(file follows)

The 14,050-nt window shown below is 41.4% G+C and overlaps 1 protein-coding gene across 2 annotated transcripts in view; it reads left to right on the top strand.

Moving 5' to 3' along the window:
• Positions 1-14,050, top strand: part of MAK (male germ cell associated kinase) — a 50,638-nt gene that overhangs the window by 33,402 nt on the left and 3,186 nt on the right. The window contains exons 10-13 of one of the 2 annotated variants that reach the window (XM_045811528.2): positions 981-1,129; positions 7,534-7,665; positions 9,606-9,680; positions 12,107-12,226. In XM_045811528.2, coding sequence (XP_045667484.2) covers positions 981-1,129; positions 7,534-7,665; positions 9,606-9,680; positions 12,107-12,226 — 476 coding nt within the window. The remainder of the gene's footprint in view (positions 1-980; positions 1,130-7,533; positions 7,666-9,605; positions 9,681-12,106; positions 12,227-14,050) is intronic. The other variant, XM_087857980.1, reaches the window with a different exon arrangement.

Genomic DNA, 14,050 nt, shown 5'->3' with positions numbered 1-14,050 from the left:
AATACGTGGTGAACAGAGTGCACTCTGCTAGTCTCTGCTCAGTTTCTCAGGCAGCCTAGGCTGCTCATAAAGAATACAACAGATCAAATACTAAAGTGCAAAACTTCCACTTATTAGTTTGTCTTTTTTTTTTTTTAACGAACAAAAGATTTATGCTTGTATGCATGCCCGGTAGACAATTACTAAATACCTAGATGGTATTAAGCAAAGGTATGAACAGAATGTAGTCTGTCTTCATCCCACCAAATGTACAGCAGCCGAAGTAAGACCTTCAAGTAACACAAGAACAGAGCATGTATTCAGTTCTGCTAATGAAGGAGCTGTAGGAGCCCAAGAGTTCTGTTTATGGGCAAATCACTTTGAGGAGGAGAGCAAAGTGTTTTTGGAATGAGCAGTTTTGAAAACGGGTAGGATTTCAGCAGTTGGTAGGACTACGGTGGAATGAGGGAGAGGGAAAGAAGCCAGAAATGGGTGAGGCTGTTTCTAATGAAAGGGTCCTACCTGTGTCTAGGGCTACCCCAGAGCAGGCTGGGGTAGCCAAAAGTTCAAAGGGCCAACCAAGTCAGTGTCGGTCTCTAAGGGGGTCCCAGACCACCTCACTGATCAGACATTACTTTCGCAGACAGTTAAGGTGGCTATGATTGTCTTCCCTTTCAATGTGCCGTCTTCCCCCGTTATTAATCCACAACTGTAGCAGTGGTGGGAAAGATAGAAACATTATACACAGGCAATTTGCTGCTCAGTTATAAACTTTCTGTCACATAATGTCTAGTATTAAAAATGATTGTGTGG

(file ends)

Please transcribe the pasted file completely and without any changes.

The 14,050-nt window shown below is 41.4% G+C and overlaps 1 protein-coding gene across 2 annotated transcripts in view; it reads left to right on the top strand.

Moving 5' to 3' along the window:
• Positions 1-14,050, top strand: part of MAK (male germ cell associated kinase) — a 50,638-nt gene that overhangs the window by 33,402 nt on the left and 3,186 nt on the right. The window contains exons 10-13 of one of the 2 annotated variants that reach the window (XM_045811528.2): positions 981-1,129; positions 7,534-7,665; positions 9,606-9,680; positions 12,107-12,226. In XM_045811528.2, coding sequence (XP_045667484.2) covers positions 981-1,129; positions 7,534-7,665; positions 9,606-9,680; positions 12,107-12,226 — 476 coding nt within the window. The remainder of the gene's footprint in view (positions 1-980; positions 1,130-7,533; positions 7,666-9,605; positions 9,681-12,106; positions 12,227-14,050) is intronic. The other variant, XM_087857980.1, reaches the window with a different exon arrangement.

Genomic DNA, 14,050 nt, shown 5'->3' with positions numbered 1-14,050 from the left:
AATACGTGGTGAACAGAGTGCACTCTGCTAGTCTCTGCTCAGTTTCTCAGGCAGCCTAGGCTGCTCATAAAGAATACAACAGATCAAATACTAAAGTGCAAAACTTCCACTTATTAGTTTGTCTTTTTTTTTTTTTAACGAACAAAAGATTTATGCTTGTATGCATGCCCGGTAGACAATTACTAAATACCTAGATGGTATTAAGCAAAGGTATGAACAGAATGTAGTCTGTCTTCATCCCACCAAATGTACAGCAGCCGAAGTAAGACCTTCAAGTAACACAAGAACAGAGCATGTATTCAGTTCTGCTAATGAAGGAGCTGTAGGAGCCCAAGAGTTCTGTTTATGGGCAAATCACTTTGAGGAGGAGAGCAAAGTGTTTTTGGAATGAGCAGTTTTGAAAACGGGTAGGATTTCAGCAGTTGGTAGGACTACGGTGGAATGAGGGAGAGGGAAAGAAGCCAGAAATGGGTGAGGCTGTTTCTAATGAAAGGGTCCTACCTGTGTCTAGGGCTACCCCAGAGCAGGCTGGGGTAGCCAAAAGTTCAAAGGGCCAACCAAGTCAGTGTCGGTCTCTAAGGGGGTCCCAGACCACCTCACTGATCAGACATTACTTTCGCAGACAGTTAAGGTGGCTATGATTGTCTTCCCTTTCAATGTGCCGTCTTCCCCCGTTATTAATCCACAACTGTAGCAGTGGTGGGAAAGATAGAAACATTATACACAGGCAATTTGCTGCTCAGTTATAAACTTTCTGTCACATAATGTCTAGTATTAAAAATGATTGTGTGG